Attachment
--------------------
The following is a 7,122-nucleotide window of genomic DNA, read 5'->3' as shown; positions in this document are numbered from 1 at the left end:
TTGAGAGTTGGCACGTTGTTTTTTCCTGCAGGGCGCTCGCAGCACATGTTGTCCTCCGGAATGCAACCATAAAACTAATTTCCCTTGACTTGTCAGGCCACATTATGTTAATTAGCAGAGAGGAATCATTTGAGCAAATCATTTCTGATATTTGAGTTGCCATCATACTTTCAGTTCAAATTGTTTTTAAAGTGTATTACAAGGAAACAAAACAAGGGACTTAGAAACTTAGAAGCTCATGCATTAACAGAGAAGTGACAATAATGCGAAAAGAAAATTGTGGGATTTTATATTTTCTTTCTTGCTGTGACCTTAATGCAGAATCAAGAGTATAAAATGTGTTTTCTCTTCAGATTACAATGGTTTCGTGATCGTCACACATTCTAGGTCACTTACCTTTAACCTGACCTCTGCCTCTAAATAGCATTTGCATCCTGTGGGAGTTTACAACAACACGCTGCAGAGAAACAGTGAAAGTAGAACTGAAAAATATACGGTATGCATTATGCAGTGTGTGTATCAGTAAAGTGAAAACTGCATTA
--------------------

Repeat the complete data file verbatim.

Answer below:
The following is a 7,122-nucleotide window of genomic DNA, read 5'->3' as shown; positions in this document are numbered from 1 at the left end:
TTGAGAGTTGGCACGTTGTTTTTTCCTGCAGGGCGCTCGCAGCACATGTTGTCCTCCGGAATGCAACCATAAAACTAATTTCCCTTGACTTGTCAGGCCACATTATGTTAATTAGCAGAGAGGAATCATTTGAGCAAATCATTTCTGATATTTGAGTTGCCATCATACTTTCAGTTCAAATTGTTTTTAAAGTGTATTACAAGGAAACAAAACAAGGGACTTAGAAACTTAGAAGCTCATGCATTAACAGAGAAGTGACAATAATGCGAAAAGAAAATTGTGGGATTTTATATTTTCTTTCTTGCTGTGACCTTAATGCAGAATCAAGAGTATAAAATGTGTTTTCTCTTCAGATTACAATGGTTTCGTGATCGTCACACATTCTAGGTCACTTACCTTTAACCTGACCTCTGCCTCTAAATAGCATTTGCATCCTGTGGGAGTTTACAACAACACGCTGCAGAGAAACAGTGAAAGTAGAACTGAAAAATATACGGTATGCATTATGCAGTGTGTGTATCAGTAAAGTGAAAACTGCATTA